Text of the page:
The MacGregor Grooms
After having read and thoroughly enjoyed The MacGregor Brides last summer, I glommed the first five books of the series with help from author Nora Roberts and her publisher. For those of you who recall, I arranged for Silhouette to send me copies of all the MacGregor books so that I could interview her about them. Smart, huh?
Beginning this fall and going into next spring, Silhouette is re-releasing the original five contemporaries and both historicals (one will only be available from Silhouette itself and not on sale in retail venues). In addition, the author has written more books for this delightful series. I hope she hasn’t written one too many. I say this because The MacGregor Grooms was uneven in terms of quality. The first story was as witty, sexy, and stirring; it was terrific. The third story was not quite as good, but strong nonetheless. The middle story, however, was a let down, and that concerns me.
D.C. MacGregor is an artist. He is the son of former president Alan and Shelby MacGregor. He is big and strong; some say he takes after his grandfather, The MacGregor. Layna Drake is the heiress to a department store empire. She’s smart, business-savvy, and comes from an unhappy home where her parents routinely cheated on one another. The MacGregor decides the two would suit, and arranges for the two to attend a party together. Don’t get any ideas about dating Layna, Daniel tells D.C. – she’s not the one for you. Reverse psychology has never been so much fun!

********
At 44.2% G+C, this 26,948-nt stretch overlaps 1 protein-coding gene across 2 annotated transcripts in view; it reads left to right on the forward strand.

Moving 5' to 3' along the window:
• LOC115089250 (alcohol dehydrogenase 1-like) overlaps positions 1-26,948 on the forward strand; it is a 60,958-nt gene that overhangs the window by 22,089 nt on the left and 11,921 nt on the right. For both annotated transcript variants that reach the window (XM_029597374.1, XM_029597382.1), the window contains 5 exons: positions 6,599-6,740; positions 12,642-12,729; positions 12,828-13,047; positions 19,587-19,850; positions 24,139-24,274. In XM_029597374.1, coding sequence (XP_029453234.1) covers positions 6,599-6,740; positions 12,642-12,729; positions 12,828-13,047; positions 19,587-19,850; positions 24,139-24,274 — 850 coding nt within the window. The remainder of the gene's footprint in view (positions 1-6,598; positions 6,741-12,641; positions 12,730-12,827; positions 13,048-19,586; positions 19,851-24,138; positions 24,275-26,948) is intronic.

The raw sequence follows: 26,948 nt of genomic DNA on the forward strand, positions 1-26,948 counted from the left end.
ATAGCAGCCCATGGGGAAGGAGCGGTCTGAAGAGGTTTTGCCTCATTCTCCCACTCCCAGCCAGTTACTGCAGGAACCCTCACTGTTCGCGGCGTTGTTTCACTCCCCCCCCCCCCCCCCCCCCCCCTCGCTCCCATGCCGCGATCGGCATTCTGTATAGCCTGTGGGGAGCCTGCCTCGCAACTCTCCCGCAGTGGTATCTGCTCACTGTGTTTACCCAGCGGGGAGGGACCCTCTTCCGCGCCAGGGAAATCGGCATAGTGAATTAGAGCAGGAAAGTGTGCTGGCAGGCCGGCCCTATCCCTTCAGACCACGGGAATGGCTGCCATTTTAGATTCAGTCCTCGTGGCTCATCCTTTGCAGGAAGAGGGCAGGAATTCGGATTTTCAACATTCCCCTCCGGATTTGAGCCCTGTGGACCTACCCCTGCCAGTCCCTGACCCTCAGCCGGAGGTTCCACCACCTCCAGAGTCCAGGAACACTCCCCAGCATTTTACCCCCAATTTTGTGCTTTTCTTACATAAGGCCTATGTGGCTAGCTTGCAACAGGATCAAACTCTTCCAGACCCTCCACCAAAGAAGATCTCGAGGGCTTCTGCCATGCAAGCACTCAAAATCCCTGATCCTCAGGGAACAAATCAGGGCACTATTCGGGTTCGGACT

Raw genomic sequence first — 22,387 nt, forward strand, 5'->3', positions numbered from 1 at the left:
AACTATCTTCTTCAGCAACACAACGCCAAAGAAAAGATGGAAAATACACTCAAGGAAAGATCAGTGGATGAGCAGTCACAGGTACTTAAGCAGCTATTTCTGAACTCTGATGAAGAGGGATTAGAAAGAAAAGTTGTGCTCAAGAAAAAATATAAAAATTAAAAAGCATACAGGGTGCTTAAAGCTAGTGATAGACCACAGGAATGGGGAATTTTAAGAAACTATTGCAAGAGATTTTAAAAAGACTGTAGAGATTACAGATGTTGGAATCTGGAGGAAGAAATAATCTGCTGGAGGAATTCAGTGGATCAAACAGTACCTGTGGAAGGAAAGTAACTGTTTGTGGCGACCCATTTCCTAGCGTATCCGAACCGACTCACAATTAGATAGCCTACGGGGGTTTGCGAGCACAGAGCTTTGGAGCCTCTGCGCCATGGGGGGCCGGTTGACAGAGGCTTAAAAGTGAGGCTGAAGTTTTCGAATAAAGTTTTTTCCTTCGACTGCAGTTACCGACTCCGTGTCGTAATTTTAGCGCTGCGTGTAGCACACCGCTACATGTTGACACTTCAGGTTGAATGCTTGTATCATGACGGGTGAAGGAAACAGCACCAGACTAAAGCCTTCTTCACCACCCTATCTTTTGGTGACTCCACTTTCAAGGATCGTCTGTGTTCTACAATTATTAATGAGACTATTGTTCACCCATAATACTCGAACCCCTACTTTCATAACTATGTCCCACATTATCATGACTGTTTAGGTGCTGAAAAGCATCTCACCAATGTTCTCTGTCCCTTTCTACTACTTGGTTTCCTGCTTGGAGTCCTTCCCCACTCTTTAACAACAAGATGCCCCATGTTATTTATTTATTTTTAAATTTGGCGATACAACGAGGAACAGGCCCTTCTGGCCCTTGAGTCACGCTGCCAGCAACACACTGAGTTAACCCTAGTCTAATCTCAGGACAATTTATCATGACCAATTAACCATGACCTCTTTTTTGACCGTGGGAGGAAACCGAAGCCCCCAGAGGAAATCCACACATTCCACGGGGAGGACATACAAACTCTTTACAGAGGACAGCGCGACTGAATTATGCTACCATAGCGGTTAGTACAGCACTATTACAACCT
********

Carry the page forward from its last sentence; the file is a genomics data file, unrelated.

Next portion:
D.C. and Layna’s story sparkles. Daniel MacGregor and his old pal Myra work magic in bringing these two together. The MacGregor’s wit is in full force here, and the chemistry between our two unwitting/unwilling lovers is so strong you’ll polish off this story in one sitting. My only quibble is that the author seems to have forgotten D.C.’s age in his musical choices. John Fogarty and John Mellencamp would be more fitting for a slightly older man. Small thing, I know, but it was a distraction. Between Daniel’s meddling, cousin Duncan’s help at a critical juncture, and D.C.’s temper, I thoroughly enjoyed myself. This story earned a B+.
Duncan Blade is a riverboat hotel owner. He is the son of Justin and Serena. Cat Farrell is the vibrant musical talent Duncan has hired for a six-week stint aboard The Comanche Princess. The chemistry between these two is strong, and Duncan’s parents and grandparents add a nice touch when they board the Princess for awhile. But this was the weak link in this book, and I think it’s because The MacGregor didn’t scheme as much. There was little of his patented blaming of his wife for trying to fix the two up, and, the match-making itself was rushed. Daniel MacGregor only thought this one out for about a week. As such, there was less of the humor I look for in a MacGregor book. This story earned a C+.
Ian MacGregor is a lawyer who works with his parents Caine and Diana. Naomi Brightstone is an ugly-duckling-turned-swan who runs her family’s bookstore. She has no idea how lovely she is, and doesn’t have a clue that Ian is falling in love with her. He’s such a gentleman, however, and thoughtful, that it takes his sister Laura and cousin Gwen, to convince Naomi Ian’s got it bad. By the time his grandfather and father call him a pinhead for not asserting himself strongly enough, the reader will be laughing out loud, and rooting for Naomi to show her newly-discovered feminine power. Ian was just a tad too perfect for me to rate the story higher. While that worked in the context of the romance, it was less than believable. This story earned a B.
Daniel MacGregor’s personal journal entries, which open the book and continue between each cousin’s story, are as terrific as they were in The MacGregor Brides. I love Daniel and look forward to reading the rest of the books in this series. I hope they have as much of Daniel as D.C. and Layna’s story. Roberts writes this extended family so well, and the cousins egg each other on in a delightful manner. Take away a strong portion of Daniel and humor, and these stories fall a bit flat, as evidenced in Duncan and Cat’s story. I’ll keep my fingers crossed that Duncan and Cat’s story was a fluke.